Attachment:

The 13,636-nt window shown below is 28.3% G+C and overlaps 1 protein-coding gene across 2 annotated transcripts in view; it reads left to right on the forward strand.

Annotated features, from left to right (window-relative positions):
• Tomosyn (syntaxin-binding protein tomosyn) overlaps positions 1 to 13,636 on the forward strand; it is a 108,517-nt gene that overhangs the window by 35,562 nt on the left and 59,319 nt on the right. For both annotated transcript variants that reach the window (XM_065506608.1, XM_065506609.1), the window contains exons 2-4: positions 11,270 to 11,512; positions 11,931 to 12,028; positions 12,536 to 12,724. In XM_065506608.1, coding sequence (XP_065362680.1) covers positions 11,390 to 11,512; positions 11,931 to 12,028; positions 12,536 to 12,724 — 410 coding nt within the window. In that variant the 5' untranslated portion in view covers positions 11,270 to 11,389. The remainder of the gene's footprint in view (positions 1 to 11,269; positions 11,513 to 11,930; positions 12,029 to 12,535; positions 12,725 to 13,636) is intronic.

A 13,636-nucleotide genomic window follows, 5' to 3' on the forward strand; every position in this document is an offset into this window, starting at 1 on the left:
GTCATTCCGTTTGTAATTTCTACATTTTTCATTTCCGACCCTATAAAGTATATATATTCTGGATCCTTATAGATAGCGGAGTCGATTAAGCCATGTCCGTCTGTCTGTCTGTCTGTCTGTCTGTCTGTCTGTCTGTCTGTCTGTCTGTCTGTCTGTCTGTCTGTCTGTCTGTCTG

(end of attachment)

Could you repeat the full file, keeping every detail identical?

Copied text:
The 13,636-nt window shown below is 28.3% G+C and overlaps 1 protein-coding gene across 2 annotated transcripts in view; it reads left to right on the forward strand.

Annotated features, from left to right (window-relative positions):
• Tomosyn (syntaxin-binding protein tomosyn) overlaps positions 1 to 13,636 on the forward strand; it is a 108,517-nt gene that overhangs the window by 35,562 nt on the left and 59,319 nt on the right. For both annotated transcript variants that reach the window (XM_065506608.1, XM_065506609.1), the window contains exons 2-4: positions 11,270 to 11,512; positions 11,931 to 12,028; positions 12,536 to 12,724. In XM_065506608.1, coding sequence (XP_065362680.1) covers positions 11,390 to 11,512; positions 11,931 to 12,028; positions 12,536 to 12,724 — 410 coding nt within the window. In that variant the 5' untranslated portion in view covers positions 11,270 to 11,389. The remainder of the gene's footprint in view (positions 1 to 11,269; positions 11,513 to 11,930; positions 12,029 to 12,535; positions 12,725 to 13,636) is intronic.

A 13,636-nucleotide genomic window follows, 5' to 3' on the forward strand; every position in this document is an offset into this window, starting at 1 on the left:
GTCATTCCGTTTGTAATTTCTACATTTTTCATTTCCGACCCTATAAAGTATATATATTCTGGATCCTTATAGATAGCGGAGTCGATTAAGCCATGTCCGTCTGTCTGTCTGTCTGTCTGTCTGTCTGTCTGTCTGTCTGTCTGTCTGTCTGTCTGTCTGTCTGTCTGTCTGTCTG